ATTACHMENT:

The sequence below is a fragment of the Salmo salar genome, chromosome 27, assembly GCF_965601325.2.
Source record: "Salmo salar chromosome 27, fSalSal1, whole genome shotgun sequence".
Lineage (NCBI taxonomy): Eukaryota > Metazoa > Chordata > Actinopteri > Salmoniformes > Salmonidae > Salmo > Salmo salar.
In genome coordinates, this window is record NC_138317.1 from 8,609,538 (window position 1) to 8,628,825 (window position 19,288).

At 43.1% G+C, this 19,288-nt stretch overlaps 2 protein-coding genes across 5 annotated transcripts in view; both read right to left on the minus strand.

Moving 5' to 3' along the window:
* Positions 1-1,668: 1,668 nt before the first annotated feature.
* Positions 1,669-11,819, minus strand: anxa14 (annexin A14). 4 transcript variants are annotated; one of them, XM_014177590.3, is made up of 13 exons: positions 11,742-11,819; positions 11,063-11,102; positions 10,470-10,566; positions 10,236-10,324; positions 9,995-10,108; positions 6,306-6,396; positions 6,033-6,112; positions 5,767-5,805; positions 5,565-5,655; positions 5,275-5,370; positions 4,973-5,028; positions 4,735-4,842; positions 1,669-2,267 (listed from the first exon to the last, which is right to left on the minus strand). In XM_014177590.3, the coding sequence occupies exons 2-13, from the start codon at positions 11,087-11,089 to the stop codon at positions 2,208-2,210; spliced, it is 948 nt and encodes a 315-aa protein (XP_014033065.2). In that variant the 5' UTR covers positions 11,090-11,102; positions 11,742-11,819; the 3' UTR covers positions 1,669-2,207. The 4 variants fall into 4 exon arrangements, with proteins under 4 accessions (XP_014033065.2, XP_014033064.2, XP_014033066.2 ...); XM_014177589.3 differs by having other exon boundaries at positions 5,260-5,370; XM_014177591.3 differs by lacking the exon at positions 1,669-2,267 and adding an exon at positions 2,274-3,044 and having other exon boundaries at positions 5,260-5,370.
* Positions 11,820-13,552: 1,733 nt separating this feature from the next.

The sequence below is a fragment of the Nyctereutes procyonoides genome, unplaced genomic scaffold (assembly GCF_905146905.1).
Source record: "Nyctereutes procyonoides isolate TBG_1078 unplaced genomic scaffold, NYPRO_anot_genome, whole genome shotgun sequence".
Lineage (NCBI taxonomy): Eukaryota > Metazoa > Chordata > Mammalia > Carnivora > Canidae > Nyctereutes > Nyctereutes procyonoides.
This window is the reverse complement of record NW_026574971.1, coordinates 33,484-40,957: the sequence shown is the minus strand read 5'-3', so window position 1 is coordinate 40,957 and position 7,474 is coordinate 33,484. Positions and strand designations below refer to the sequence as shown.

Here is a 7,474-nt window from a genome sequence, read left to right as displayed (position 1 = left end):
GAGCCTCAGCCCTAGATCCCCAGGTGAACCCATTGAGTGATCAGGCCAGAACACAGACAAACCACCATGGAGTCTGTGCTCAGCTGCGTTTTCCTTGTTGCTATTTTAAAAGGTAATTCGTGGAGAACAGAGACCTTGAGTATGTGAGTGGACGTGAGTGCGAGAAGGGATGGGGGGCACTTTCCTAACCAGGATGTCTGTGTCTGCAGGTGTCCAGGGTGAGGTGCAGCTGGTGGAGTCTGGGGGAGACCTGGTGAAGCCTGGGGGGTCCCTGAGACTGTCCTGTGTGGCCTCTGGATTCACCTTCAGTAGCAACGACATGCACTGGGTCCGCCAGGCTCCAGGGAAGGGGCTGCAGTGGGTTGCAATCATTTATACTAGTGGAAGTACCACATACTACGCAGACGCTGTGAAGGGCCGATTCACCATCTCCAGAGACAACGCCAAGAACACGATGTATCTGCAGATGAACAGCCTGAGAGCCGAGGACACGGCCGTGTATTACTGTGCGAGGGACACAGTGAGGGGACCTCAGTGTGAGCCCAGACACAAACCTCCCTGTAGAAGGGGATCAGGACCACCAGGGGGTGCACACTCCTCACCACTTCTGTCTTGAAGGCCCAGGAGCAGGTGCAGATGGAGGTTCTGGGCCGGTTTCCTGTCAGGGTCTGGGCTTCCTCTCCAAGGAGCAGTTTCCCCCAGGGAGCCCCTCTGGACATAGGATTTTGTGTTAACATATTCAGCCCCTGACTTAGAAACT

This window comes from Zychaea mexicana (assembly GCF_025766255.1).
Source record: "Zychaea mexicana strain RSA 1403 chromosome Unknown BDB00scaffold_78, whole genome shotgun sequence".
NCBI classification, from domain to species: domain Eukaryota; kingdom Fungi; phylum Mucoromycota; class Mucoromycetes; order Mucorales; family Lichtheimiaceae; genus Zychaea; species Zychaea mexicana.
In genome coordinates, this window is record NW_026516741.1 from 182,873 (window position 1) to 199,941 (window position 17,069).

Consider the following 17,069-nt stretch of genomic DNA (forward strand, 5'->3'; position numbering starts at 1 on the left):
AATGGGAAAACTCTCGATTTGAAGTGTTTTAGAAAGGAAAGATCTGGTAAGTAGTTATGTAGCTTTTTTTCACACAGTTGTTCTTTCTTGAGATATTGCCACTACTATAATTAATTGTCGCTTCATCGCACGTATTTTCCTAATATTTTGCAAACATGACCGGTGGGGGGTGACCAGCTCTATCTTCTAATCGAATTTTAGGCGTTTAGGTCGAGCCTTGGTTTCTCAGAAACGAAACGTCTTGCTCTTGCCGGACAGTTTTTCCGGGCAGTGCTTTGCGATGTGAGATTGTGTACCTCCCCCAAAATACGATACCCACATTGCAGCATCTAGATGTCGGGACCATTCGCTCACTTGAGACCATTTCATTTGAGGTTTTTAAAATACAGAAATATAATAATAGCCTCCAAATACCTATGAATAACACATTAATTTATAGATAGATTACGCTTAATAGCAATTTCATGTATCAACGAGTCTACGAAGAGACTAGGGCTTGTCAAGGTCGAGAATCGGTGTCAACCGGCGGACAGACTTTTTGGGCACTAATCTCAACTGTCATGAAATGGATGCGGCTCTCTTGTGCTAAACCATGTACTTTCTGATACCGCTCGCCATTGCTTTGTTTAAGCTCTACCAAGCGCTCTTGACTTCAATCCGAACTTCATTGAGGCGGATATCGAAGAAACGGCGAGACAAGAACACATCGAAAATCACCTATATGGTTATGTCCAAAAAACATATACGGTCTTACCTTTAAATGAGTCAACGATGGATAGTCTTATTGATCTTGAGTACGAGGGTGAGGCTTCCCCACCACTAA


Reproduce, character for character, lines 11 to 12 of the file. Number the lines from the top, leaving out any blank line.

Source record: "Nyctereutes procyonoides isolate TBG_1078 unplaced genomic scaffold, NYPRO_anot_genome, whole genome shotgun sequence".
Lineage (NCBI taxonomy): Eukaryota > Metazoa > Chordata > Mammalia > Carnivora > Canidae > Nyctereutes > Nyctereutes procyonoides.